Timing Right to Sow High-Energy Winter Feed Swede Crop

After a cold spring, soil temperatures are now warming up and early June is the ideal time to sow swedes.

Limagrain UK’s Martin Titley is encouraging sheep producers to take advantage of this low growing cost but high yielding and high energy winter feed for ewes and finishing lambs.

North Country Cheviot hoggs on Lomond Swedes

North Country Cheviot hoggs on Lomond Swedes

“Swedes cost around of £403 per hectare – or £62 per tonne of dry matter - to grow, yet produce 80 to 90 tonnes of feed per hectare,” he says. “They can be grazed from October to February, depending on the variety.”

Limagrain field trials highlight the high-energy content of swedes at 12.8 to 13.1MJ. “These energy values are higher than most other forage crops, making them one of the lowest cost but highest yielding and feed value options available,” he adds.

“Even when yields are moderate, they are still a cost-effective feed,” he adds.

Grown on a range of soils, swedes also do well in moist and cooler conditions, making them ideal for most UK sheep farming areas. Swede crops should be drilled into a level seedbed on free draining fields that can be easily grazed.

Swede seed should be treated for flea beetle and sown into a soil with a pH around 6.5. “And it is worth selecting a disease resistant variety. There’s some high performance varieties that are both clubroot and powdery mildew tolerant.”

The latest results from Limagrain’s trials compare popular varieties of swede and show for that the popular varieties Gowrie and Lomond produce dry matter yields 18% and 11% higher than Ruta Otofte. Both varieties were bred by the James Hutton Institute in Scotland.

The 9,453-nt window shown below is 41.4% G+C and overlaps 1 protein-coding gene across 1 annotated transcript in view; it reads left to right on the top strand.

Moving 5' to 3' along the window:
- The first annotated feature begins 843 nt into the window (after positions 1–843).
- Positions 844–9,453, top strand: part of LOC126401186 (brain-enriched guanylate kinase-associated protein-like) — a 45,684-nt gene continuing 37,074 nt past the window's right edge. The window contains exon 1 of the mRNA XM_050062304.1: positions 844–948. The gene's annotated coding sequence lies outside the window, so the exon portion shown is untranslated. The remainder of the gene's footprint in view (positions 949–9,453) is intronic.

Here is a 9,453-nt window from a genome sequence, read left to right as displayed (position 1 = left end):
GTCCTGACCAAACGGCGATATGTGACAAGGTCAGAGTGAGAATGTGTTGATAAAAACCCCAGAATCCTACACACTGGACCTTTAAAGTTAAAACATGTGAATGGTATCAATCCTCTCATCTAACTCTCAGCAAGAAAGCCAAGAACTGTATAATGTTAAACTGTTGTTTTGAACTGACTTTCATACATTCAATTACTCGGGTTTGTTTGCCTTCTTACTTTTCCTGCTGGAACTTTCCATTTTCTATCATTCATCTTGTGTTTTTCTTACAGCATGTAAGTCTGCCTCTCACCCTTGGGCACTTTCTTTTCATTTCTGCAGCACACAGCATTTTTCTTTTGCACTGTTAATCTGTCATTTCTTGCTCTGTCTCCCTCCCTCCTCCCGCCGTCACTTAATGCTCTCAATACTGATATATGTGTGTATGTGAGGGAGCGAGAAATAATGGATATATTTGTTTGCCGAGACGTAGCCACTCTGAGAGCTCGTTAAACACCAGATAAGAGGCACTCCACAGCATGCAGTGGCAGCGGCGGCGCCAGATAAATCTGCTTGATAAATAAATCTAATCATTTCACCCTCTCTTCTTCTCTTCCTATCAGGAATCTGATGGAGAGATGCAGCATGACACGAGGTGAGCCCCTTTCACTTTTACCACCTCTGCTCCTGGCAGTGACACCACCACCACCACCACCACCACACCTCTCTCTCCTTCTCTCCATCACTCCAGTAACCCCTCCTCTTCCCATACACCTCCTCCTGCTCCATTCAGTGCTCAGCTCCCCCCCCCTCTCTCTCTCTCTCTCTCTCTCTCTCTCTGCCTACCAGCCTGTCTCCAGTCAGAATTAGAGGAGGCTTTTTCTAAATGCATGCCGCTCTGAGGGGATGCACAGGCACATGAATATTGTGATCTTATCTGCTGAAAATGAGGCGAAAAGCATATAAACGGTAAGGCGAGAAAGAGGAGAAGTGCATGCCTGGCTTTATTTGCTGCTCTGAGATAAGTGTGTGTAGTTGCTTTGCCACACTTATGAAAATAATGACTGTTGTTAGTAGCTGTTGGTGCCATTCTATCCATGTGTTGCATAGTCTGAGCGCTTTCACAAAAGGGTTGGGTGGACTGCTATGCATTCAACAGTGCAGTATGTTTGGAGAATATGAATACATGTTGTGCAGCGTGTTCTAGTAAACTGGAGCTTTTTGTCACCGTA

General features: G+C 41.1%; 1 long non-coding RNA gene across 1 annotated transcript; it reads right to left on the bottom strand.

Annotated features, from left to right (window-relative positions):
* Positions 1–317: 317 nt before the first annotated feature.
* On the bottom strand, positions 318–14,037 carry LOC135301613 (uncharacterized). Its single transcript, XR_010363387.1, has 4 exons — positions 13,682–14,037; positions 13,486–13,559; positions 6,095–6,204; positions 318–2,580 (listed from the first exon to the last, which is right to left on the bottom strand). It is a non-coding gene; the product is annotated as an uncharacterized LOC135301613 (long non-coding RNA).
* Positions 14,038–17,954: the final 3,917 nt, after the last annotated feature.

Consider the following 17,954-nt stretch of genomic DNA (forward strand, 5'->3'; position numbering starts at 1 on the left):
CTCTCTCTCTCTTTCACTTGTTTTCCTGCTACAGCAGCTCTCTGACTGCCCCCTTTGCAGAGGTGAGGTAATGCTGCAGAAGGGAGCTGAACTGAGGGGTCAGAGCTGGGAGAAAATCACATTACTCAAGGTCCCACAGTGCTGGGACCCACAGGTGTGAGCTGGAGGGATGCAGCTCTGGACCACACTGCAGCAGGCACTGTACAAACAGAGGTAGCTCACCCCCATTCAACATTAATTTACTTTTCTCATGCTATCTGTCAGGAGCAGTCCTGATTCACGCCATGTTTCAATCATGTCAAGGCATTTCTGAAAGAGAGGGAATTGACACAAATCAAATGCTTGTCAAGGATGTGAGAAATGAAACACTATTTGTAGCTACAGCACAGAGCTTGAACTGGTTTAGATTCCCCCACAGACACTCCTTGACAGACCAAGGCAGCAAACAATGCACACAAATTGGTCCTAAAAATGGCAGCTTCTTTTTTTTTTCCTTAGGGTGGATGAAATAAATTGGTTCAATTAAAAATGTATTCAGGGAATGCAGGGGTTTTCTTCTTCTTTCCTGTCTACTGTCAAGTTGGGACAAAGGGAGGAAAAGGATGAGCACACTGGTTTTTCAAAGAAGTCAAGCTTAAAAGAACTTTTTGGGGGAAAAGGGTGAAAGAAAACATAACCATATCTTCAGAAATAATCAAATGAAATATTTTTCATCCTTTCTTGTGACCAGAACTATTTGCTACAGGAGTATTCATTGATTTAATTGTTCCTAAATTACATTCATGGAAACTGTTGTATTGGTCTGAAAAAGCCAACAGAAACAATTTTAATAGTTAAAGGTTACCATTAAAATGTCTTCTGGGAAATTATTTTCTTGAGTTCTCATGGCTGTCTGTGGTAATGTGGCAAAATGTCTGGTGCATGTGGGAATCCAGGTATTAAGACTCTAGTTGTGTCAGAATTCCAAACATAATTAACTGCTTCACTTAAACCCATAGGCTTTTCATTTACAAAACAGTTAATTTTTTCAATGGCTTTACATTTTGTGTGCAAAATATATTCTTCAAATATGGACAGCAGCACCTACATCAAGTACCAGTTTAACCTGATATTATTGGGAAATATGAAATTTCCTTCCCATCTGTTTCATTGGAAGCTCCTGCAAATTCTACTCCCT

“However, the variety should also suit the system,” says Mr Titley. “Lomond and Gowrie produce high dry matter yields and consistent performance for feeding from November to January. Invitation, meanwhile, has the highest dry matter content of all varieties on trial at 12.6% and a relative dry matter yield 6% above the control, but it is especially winter hardy so suitable for long keep systems and feeding in January and February.

“It’s also worth considering the feed value in the leaf – varieties with large leaves provide extra grazing potential.”

“Many producers will successfully finish lambs on swedes and a more productive crop – often from a higher yielding variety - will reduce the time to finishing and increase feed efficiency, which all adds to the bottom line.”


  • High energy winter feed (12.8-13.1ME/kg DM)

  • Sow April-June

  • Growing costs around £403/ha

  • High dry matter yields (7-10t/ha)

  • Ideal for finishing lambs and winter maintenance

  • High yielding powdery mildew and club root tolerant varieties available


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